Finally, Ghana is endowed with a lot of natural resources but many are depleting. It is quite worrying and if care is not taken our environment will lose all the gift nature has given us. We must ensure the sustainability of our resources by preserving or restoring its ability to supports human well-being.  Government’s recent war against illegal mining was a step in the right direction.

However, it seems the momentum has diminished as cases of such activities keep on recurring. We need to crack the whip on people engaged in such activities. Our security agencies should be up and doing in preventing this illegal activity. In addition, climate change issues should also be of concern to us. We cannot ignore the effects of greenhouse gas emissions from our factories and vehicles to our environment. Government must pay particular attention to the strategic direction under the National Climate Change Policy.

Furthermore, many experts have questioned why our economy continue to depend on foreign assistance despite our vast natural resource. Perhaps the dependency mind set our leaders formed during the time with our colonial masters could account for this situation.  It is quite appalling as government consistently borrow to complement our low revenue generation.  Why is Ghana so poor yet rich underneath the soil?  It is obvious that we are not managing our natural resources well. We are still giving out concessions to foreign oil companies to extract our oil while we receive just royalties.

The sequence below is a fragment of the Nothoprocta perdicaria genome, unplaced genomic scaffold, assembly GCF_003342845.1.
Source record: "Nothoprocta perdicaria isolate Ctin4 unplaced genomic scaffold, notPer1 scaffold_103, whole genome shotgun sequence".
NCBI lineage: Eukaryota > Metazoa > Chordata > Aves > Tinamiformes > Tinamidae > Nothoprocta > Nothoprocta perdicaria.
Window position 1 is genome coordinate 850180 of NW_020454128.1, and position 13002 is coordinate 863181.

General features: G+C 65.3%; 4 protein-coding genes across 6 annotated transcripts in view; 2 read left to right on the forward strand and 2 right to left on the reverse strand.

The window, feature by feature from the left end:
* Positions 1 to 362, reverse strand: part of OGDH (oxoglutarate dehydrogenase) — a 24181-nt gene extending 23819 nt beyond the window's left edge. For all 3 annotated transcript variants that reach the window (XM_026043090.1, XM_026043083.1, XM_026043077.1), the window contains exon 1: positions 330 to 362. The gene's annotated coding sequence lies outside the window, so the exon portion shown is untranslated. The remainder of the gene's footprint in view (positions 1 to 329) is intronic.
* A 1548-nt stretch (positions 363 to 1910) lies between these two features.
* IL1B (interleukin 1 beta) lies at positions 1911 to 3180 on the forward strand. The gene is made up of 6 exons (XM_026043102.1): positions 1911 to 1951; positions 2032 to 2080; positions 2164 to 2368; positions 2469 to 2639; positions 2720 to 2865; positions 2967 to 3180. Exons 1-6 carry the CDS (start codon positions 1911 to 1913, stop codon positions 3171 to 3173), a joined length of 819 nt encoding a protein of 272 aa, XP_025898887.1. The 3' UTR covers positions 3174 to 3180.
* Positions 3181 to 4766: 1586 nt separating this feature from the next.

Meanwhile, other oil rich countries such as Norway and Saudi Arabia have all adopted service contracts to own and sell the crude oil and then pay back the oil extracting companies for service rendered. Ghana cannot still rely on this dependency strategy to develop an inclusive economy. It is time we change our approach in managing our natural resources. We must adopt more beneficial oil contracts such as the service contract for Ghana to own greater portion of our oil revenue. We cannot still give away our black gold and remain poor!


In brief, inclusive economic growth does not come by chance. It calls for a more concerted effort from all stakeholders irrespective of their status. As such, all hands must be on deck as we start re-building our economy out of the woods of the Covid-19 pandemic.

Indeed, the private sector is the engine of growth. Nevertheless, government must lead this crusade to make our economy fully inclusive. Government should not only be concerned about our growth figures but also the number of jobs created as a result.

Furthermore, it is time we define our own model to run the economy. This will guide us in policy formulation and implementation. Lastly, we must also change the way we manage our natural resources to benefit the citizenry and not foreign investors. Concessional contracts should not be part of our strategies henceforth.

>>>The writer is a Research Assistant at the Institute of Economic Affairs (IEA). He can be reached on [email protected], [email protected]